Clarity Matters

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Two eager young people dressed in bright pink approached David.

“Excuse me, would like to donate to cancer?” asked one of the pink clad youths.

David examined them both carefully. “I’m sorry. I don’t support cancer.”

Both their jaws dropped in horror. “You don’t?”

“Absolutely. I want cancer eradicated, not supported,” explained David.

“That’s what we want, too,” said the other youth.

“But that’s not what you said,” said David.

The two looked at each other. “What do you mean?”

“You asked if I want to donate to cancer. That’s the opposite of what you really want,” said David.

“You know what we mean,” complained the first young person.

David sighed. “I really don’t. I can’t read your mind. I can only go by what you say.”

The two fundraisers shuffled angrily. The first young person huffed. “Do you want to give us money to help fight cancer or not?”

David looked up and wrinkled his nose. “I’d rather give to an organization I know, thanks.”

“Why didn’t you say that in the first place?”

David smiled. “Clarity in communication matters.”

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The Weird Language

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“Hey Al, did you ever think that English is a weird language?” said Jose.

“I heard that it’s one of the hardest languages to learn,” replied Al.

“Try this: I’ll spell a word and you pronounce it. Y-E-S,” said Jose.

“Yes.”

“Okay, Now pronounce this: E-Y-E-S,” said Jose.

“Eyes? That doesn’t make sense,” chuckled Al.

“I know, right? What about C-O-W?”

“Cow.”

“N-O-W.”

“Now.”

“S-N-O-W,” spelled Jose.

Al laughed. “Snow.”

From across the room, Sondra shouted, “Don’t say that! It’s a swear word!”

Al and Jose exchanged confused looks.

“What, snow?” asked Jose.

Sondra covered her ears. “Stop saying that! You’re gonna jinx us. I hate the cold.”

“We live in Canada. You can’t get away from it,” said Al.

“Yeah. Winter’s coming. It’s gonna snow whether you want it or not,” added Jose.

“Triggered! I’m being triggered!,” cried Sondra as she ran out of the room.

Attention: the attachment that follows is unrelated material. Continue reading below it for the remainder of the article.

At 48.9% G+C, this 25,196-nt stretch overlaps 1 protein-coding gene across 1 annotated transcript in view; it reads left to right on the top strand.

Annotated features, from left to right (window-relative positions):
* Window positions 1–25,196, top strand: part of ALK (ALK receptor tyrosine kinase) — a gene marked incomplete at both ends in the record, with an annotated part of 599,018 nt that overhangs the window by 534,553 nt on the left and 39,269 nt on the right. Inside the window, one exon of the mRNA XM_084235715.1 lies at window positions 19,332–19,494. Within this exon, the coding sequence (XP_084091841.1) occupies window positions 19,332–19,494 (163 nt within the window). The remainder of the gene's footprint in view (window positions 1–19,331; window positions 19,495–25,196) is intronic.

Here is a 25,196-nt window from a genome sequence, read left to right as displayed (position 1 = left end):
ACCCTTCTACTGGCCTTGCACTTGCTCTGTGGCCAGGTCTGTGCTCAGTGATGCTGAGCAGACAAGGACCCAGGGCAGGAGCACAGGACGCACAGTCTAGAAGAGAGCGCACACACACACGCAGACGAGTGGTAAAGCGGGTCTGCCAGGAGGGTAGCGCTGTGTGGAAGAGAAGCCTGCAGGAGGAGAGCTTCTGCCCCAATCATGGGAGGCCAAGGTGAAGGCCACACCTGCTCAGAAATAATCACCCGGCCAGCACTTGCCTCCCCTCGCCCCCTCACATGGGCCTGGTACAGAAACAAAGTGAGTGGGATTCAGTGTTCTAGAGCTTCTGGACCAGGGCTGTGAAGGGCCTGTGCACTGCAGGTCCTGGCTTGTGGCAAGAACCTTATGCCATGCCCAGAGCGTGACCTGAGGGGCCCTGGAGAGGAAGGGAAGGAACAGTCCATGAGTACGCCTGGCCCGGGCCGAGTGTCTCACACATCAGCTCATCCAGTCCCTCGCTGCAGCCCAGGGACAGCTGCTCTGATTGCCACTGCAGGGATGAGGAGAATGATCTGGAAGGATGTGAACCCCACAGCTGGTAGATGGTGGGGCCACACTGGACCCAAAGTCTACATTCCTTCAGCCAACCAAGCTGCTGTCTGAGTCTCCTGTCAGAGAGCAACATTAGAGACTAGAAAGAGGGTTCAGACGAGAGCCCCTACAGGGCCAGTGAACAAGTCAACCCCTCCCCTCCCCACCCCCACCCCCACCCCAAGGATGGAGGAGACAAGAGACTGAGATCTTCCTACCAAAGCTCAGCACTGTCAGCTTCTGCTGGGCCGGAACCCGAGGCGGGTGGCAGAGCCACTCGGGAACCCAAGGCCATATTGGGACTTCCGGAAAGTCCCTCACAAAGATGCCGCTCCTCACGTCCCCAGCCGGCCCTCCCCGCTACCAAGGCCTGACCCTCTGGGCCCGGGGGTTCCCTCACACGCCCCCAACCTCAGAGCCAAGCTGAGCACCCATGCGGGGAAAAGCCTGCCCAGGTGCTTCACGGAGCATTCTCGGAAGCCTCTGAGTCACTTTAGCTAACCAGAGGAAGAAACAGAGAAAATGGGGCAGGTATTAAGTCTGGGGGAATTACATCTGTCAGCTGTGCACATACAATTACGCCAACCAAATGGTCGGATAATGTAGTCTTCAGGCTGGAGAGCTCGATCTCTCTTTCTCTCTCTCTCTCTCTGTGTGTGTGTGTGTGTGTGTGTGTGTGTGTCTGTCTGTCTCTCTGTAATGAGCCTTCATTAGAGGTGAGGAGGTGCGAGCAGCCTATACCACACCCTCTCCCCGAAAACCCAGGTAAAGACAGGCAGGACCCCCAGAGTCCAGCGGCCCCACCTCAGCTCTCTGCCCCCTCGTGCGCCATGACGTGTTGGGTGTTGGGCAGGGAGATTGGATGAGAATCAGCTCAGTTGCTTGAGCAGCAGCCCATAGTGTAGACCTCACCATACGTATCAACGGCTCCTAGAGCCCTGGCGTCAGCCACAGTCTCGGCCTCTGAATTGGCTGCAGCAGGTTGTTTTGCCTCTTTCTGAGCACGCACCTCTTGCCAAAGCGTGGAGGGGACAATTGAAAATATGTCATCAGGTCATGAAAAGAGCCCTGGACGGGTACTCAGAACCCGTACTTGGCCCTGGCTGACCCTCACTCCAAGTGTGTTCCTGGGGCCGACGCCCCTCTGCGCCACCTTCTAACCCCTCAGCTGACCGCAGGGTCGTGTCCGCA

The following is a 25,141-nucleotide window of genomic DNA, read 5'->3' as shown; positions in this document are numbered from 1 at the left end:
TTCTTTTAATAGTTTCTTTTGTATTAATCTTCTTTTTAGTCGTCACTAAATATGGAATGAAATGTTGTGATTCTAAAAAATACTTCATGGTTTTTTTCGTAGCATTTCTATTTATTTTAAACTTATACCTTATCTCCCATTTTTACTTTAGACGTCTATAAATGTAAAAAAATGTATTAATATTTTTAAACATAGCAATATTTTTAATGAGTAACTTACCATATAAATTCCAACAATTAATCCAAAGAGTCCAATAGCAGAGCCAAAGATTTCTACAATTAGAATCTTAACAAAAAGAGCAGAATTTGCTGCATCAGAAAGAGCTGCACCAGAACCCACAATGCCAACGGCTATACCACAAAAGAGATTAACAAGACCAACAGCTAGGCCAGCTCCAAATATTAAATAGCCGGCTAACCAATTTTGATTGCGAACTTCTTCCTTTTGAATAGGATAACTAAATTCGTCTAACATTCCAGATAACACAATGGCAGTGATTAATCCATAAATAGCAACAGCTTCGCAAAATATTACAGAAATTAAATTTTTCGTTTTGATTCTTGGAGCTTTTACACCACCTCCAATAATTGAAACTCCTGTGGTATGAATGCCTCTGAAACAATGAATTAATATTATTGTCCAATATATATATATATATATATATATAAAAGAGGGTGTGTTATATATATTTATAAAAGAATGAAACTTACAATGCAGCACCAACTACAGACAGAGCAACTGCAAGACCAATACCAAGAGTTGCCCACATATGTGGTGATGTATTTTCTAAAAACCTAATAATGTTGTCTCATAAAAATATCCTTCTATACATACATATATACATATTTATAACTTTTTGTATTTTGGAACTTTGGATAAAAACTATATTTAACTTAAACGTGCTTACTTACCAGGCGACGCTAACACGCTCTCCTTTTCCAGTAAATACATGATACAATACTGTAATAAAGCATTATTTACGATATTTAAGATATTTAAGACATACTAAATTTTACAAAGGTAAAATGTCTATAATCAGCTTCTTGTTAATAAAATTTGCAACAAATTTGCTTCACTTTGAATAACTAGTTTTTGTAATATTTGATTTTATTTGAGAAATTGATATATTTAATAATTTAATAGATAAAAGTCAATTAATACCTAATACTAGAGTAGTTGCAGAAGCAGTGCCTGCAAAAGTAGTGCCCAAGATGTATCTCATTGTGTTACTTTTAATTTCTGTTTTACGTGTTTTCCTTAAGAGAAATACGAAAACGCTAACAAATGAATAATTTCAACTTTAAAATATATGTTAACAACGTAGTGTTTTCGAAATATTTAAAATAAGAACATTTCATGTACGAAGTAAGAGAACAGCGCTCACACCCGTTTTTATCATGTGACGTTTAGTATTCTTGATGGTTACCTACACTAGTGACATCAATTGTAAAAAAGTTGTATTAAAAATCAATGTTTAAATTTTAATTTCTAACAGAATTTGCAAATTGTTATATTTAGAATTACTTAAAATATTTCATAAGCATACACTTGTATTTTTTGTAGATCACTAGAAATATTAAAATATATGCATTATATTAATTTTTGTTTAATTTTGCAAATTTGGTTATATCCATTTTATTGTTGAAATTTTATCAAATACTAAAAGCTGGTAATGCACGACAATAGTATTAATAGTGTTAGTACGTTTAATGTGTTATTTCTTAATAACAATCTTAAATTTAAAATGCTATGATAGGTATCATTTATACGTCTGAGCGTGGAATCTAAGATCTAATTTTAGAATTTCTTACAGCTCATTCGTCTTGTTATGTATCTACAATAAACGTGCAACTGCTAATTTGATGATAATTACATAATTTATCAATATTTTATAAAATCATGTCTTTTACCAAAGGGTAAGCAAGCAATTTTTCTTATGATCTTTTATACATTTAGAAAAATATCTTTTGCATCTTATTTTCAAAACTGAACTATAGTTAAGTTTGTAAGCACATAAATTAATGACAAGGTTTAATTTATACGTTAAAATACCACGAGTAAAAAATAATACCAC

Al turned to Jose. “The english language isn’t the only weird thing around here.”

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The Nearsighted Pipsqueak Axiom

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The meeting with the lawyer had not gone well at all. Andrew sat at the Human Beanery coffee shop, staring into space. He set his glasses on the table and rubbed his eyes to the point of tears. The city looked as out of focus as he felt.

“Hey you!”

The indeterminate voice seemed far off. Within a matter of seconds, he was confronted by a Goliath standing on the other side of the window.

“You looking at my wife?” demanded the Goliath.

Andrew’s heart skipped a beat. “What?”

“You little pervert! Wait right there!”

The Goliath stomped over to the door of the coffee shop, nearly ripping it off it’s hinges. Andrew’s eyes darted around the restaurant, but hiding places were scare.

“I wasn’t looking at your wife,” stammered Andrew.

“What were you looking at then?” demanded the fuming giant.

“Nothing. I can’t see anything without my glasses. Everything’s a blur.”

This forced the Goliath to hesitate. Andrew could almost see the wheels turning in his brain. “Then why were you staring?” he eventually asked.

“I was just thinking.”

“Well,” said the Goliath. “Do it somewhere else. I don’t want some pipsqueak stalking my wife.”

Andrew threw up his hands in defeat. “Fine. I’ll go.”

“That’s right,” said the Goliath as he stormed away.

Andrew slumped down on his seat. He nodded his head in solemn understanding of a powerful discovery. In life, there is nothing so bad that it can’t get a little worse.